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Black Hills medieval enthusiasts connect to reenact history

December 24, 2018
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ADVANCE FOR WEEKEND EDITIONS, DEC. 22-23 - In this undated photo, the Society for Creative Anachronism plays host to a plethora of medieval reenactors, in Spearfish, S.D. and the Shire of Noiregarde in the Black Hills showcases some of the society's great talent. (Alex Portal/Black Hills Pioneer via AP)

SPEARFISH, S.D. (AP) — There are a lot of small towns, cities, and communities in the Black Hills, but there’s only one shire, the Shire of Noiregarde. However, there are no hobbits in this shire, no wizards, no dragons — only “SCAdians,” the name applied to members of the Society for Creative Anachronism (SCA).

The SCA is a group devoted to recreating the arts and skills of pre-17th century European life. It began in California in 1966 as little more than a themed graduation party, the Black Hills Pioneer reported . In the 52 years since, the SCA has boomed into a massive network of like-minded medieval enthusiasts, hosting more than a thousand events spanning five continents every year.

“They started building armor out of carpet and using old Freon tanks for helms,” Pat Haley, of Spearfish, said. “And now we’ve got people that make a living manufacturing armor for the SCA.”

In 2002, Haley and a small group of friends founded the Shire of Noiregarde, a local branch of the SCA in the Black Hills.

Members are encouraged to create a persona when joining the SCA; however, the level of thought or backstory one chooses to put into that persona is entirely up to the individual. Members of the SCA are people who find some aspect of medieval times interesting, whether that’s the food and drink of the period, the fashion, the art and culture, or the warfare, which became something of an art in those times, as well.

“We’re trying to recreate history, so we’re a historical reenactment thing,” Haley said.

Haley said that since the SCA was started, its main focus has been medieval history, specifically Europe between the years 800-1600 AD. As the organization has evolved, it has grown to accept a much wider definition of “medieval history” to include cultures that didn’t even have contact with Europe for the majority of the given timeframe.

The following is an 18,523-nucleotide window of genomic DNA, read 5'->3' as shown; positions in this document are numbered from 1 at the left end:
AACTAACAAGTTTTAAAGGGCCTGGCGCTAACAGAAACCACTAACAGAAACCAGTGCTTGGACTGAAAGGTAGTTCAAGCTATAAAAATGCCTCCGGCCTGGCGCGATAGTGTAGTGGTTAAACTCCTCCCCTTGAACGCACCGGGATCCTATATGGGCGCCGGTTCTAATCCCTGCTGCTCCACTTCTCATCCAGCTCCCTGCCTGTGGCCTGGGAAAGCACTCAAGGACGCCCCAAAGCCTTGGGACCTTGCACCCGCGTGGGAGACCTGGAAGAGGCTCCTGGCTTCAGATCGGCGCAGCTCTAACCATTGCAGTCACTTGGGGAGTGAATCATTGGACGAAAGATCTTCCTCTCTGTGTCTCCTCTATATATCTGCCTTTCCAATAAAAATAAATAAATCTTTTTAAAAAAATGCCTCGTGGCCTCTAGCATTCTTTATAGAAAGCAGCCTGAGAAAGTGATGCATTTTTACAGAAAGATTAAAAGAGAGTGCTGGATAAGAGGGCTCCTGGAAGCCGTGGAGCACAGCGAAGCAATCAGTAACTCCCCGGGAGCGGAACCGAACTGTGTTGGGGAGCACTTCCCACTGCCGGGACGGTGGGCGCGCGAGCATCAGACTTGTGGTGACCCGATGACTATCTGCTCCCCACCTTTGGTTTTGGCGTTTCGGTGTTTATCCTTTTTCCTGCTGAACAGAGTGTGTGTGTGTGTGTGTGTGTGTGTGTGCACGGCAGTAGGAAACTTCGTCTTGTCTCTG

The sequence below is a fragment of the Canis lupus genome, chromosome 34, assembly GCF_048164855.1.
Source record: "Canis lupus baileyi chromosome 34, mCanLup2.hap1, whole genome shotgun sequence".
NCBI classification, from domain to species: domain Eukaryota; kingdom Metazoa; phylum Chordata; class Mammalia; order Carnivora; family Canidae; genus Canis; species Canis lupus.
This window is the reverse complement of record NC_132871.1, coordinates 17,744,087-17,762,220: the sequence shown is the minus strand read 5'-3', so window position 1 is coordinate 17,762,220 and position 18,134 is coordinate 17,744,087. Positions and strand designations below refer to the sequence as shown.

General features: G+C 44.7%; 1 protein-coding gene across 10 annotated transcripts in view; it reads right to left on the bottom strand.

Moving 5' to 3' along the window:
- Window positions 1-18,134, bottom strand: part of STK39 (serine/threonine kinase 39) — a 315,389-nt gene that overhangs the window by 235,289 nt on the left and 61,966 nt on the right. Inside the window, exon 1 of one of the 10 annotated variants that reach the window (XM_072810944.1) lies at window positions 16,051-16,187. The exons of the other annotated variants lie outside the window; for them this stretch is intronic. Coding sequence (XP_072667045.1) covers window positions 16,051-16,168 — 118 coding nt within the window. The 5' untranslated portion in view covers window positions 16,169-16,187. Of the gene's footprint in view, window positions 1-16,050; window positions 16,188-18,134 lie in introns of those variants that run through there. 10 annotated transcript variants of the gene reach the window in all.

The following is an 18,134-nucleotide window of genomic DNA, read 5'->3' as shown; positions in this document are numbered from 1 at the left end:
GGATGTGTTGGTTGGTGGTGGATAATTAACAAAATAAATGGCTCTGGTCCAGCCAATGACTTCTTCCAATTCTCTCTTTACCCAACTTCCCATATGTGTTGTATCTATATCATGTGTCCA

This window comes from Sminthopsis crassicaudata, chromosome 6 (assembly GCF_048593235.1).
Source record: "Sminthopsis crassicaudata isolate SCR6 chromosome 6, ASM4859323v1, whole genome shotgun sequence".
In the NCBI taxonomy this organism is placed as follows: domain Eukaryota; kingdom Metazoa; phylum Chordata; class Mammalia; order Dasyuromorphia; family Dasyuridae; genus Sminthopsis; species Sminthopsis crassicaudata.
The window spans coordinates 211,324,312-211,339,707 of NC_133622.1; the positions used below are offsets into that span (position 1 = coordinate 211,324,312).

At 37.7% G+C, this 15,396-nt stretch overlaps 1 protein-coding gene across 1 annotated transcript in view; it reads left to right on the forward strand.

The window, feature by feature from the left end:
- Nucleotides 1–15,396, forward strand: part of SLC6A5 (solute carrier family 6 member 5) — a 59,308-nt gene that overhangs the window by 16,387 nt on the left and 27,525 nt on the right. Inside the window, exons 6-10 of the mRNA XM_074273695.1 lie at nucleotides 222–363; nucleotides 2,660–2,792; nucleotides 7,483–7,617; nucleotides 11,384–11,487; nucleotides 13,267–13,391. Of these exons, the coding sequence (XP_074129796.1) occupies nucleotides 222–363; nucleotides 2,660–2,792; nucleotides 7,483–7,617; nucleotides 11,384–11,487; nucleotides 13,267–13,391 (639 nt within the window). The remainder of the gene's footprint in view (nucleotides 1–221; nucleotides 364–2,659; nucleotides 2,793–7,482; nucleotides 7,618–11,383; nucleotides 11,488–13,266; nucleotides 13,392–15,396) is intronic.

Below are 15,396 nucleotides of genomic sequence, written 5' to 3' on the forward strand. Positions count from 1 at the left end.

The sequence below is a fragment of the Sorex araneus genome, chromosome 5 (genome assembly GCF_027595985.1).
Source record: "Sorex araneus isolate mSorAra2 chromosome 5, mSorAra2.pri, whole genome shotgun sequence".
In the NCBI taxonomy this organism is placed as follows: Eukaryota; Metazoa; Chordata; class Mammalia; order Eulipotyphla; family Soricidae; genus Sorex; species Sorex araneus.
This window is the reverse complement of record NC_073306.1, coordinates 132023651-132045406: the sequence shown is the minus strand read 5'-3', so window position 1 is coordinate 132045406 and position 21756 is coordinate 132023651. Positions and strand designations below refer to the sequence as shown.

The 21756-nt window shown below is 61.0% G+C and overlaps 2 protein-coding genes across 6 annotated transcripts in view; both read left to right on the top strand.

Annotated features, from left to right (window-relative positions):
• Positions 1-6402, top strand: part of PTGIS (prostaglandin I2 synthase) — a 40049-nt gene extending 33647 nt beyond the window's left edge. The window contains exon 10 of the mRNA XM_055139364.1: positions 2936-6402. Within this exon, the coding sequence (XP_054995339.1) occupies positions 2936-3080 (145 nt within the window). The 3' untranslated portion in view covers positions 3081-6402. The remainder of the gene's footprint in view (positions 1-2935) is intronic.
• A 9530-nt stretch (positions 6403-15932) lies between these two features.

“There’s a guy that fights, and he dresses Native American,” Haley said as an example. “He’s wearing SCA (safety) minimums ... otherwise, it’s skin, which hurts I guarantee you, but that’s how he fights.”

Haley explained that SCA fighting is very different from live action role playing (larping). SCAdians study the fighting techniques and battle tactics of the period, and apply that knowledge to live exhibition tournaments, while wearing actual period appropriate armor.

“We study period manuals,” he said. “For example, in rapier we study Capo Ferro, Giganti, di Grassi, all these guys who wrote manuals in the 1500s about how to fence.”

Larping, on the other hand, is more unstructured.

“I’ve never done larping, so I may get crucified for saying the wrong thing, but larping is something that has nothing to do with reality,” Haley said. “Usually they’re in stuff that looks like armor and hitting each other with padded swords, and they’ll throw a bean bag at you and call it a fire ball.”

Though most “fighting” takes place at demonstrations or crowning tournaments, which are held annually to determine the King and Queen for the upcoming year, several times a year multiple “Kingdoms” will come together for what are affectionately called “wars.”

“It developed into things like we have now such as Pennsic War,” Haley said. “Where you’ve got 10,000 people show up for two weeks, camp out, dress in period, cook in period, and fight in as close to period without people really dying as we can.”

There are 20 kingdoms in the “Knowne World” of the SCA. Each kingdom is divided up into local chapters or “shires.” Unlike the feudal structure of medieval times, each local chapter has a roster of officers that are voted on by its members.

“It’s fun to play,” Haley said. “When you go to an event, and His Majesty comes in and you’re like, ‘Oh, your Majesty; all rise for His Majesty,’ and everybody stands and bows. ... It’s just fun to play the game.”


Information from: Black Hills Pioneer, http://www.bhpioneer.com

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